When I first spotted the small, pink can at the bottom of a beer cooler in Puerto Viejo, Costa Rica, I was reminded of the atrocity that is Sophia Coppola's horrendous champagne drink, Sophia. I had the misfortune of trying that concoction one day during an impromptu spring picnic. It was an overly sweet, overly fizzy disaster that I don't think either I or my partner could finish. On closer inspection however this can turned out not to be the offender, but a new drink from Hoegaarden, innocently called Hoegarden Rosée. It claims to be a witbier with framboise, or raspberry. It can hardly be called a beer.
I found it utterly delicious none the less. It pours a hazy rose, the cloudiness perhaps from the residual yeast, with lackluster head and minimal lacing. The smell is floral and distinctively fruity, with maybe a hint of the banana esters you would expect from witbiers. Contrary to other disastrous fruit/beer pairings, (Pete's Strawberry Blonde, Blue Moon) this one had an authentic raspberry flavor. More than a beer it taste like a light raspberry cider, a bit like Lindeman's Framboise, but lighter and more effervescent. It leaves a crisp sweetness and you tongue actually tingles after that first sip. In a word, delightful. It may be the first "chick drink" I think I have truly enjoyed. At 3% alcohol, I believe it could use a little more heat. Not a lot, maybe 4.5 or 5% and it would leave you with the appropriate burn to remind you that you are drinking a beer and not a soda. On the whole, however it was very light, very fragrant, and refreshing. I had it for breakfast and it provided a perfect accompaniment to my poached eggs and toast.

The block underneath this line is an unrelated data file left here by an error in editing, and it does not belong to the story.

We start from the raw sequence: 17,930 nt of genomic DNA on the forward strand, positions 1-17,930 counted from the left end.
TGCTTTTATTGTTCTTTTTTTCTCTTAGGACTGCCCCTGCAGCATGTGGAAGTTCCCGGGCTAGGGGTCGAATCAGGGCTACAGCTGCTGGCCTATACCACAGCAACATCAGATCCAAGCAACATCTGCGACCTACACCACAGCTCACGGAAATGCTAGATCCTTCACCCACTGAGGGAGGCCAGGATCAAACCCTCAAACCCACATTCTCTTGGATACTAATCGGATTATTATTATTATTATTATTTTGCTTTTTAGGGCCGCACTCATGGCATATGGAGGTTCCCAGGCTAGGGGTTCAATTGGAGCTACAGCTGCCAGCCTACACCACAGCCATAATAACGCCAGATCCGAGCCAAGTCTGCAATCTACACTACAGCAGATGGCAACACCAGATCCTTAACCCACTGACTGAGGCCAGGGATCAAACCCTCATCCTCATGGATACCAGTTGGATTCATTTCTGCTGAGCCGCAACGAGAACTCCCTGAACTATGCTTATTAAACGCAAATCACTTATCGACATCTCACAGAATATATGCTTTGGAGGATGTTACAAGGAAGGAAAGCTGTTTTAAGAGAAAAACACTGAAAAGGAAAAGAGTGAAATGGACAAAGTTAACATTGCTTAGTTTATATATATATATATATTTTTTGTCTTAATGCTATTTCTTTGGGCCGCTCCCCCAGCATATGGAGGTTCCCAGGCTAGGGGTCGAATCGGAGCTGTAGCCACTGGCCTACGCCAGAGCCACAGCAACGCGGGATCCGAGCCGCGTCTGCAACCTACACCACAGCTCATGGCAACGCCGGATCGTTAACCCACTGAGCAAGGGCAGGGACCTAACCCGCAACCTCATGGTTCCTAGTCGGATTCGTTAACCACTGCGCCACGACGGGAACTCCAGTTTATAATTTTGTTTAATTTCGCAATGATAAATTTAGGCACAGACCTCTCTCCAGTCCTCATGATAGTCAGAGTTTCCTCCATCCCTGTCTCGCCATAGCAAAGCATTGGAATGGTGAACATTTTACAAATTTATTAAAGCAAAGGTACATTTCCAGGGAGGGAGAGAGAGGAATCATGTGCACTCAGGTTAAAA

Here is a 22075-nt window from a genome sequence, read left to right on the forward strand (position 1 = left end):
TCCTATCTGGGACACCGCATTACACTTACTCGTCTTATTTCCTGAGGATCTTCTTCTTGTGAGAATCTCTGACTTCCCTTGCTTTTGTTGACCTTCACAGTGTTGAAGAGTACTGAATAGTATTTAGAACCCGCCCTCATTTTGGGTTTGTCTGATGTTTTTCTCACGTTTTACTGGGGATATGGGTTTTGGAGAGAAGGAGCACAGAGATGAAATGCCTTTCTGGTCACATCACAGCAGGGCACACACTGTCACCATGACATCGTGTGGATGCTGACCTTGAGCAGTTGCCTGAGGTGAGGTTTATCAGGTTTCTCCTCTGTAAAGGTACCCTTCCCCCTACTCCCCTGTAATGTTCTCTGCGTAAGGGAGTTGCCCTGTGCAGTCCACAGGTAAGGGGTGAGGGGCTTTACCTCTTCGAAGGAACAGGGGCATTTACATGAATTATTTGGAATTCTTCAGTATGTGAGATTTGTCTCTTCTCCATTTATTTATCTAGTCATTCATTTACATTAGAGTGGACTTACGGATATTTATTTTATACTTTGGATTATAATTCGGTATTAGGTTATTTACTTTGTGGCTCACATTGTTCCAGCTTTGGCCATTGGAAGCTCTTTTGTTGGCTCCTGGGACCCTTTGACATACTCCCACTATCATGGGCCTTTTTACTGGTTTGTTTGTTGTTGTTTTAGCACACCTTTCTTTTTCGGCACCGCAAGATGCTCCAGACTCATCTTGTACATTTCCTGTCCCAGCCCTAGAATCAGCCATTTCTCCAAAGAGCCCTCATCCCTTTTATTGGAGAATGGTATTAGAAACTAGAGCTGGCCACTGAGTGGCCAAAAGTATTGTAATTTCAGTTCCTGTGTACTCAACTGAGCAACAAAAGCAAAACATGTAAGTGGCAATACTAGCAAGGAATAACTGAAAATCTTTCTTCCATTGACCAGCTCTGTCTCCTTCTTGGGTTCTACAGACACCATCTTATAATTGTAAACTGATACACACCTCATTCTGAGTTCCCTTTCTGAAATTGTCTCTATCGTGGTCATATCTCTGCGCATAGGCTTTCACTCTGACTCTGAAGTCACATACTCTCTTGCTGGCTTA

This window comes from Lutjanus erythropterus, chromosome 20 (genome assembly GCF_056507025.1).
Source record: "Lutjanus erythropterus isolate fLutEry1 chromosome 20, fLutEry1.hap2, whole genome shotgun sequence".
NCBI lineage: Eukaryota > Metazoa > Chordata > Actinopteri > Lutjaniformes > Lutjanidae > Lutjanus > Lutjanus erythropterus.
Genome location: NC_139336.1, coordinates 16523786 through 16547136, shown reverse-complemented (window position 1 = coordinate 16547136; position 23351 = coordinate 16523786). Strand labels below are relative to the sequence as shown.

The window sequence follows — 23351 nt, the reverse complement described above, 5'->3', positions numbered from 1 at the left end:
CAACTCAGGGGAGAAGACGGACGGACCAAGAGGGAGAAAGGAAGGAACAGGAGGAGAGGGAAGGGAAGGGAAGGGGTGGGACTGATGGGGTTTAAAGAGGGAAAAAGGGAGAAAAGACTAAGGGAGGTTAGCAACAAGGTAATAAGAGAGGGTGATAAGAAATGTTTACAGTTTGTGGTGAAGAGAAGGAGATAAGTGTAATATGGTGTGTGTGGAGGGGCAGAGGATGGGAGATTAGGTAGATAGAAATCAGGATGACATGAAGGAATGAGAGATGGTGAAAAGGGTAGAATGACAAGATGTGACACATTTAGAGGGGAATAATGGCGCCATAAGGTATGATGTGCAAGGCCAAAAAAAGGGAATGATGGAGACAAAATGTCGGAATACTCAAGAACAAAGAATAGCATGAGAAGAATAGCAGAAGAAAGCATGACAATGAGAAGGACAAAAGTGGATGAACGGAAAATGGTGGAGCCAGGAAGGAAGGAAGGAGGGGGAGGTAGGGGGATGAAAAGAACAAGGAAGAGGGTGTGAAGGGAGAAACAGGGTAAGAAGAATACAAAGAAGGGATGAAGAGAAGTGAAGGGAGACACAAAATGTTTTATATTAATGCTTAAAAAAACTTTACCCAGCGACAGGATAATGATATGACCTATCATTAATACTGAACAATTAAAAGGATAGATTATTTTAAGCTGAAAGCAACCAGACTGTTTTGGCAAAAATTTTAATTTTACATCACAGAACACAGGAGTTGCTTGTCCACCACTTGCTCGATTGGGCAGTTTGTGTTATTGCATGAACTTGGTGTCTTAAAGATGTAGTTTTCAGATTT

Clocking in at ₡1500, or about $3, for 25cL, the cost is extravagant. If you think of similar fruity delights however like Lindeman's Frmboise, which runs about $6 a bottle, even in the states, it is not such a bad price. I prefer to think of it as my special occasion go to drink. Of course, as a wise man once said, "There is never an occasion too small to be celebrated with champagne. Why, one could even say waking up in the morning could suffice!" The same could be said of Hoegaarden Rosée.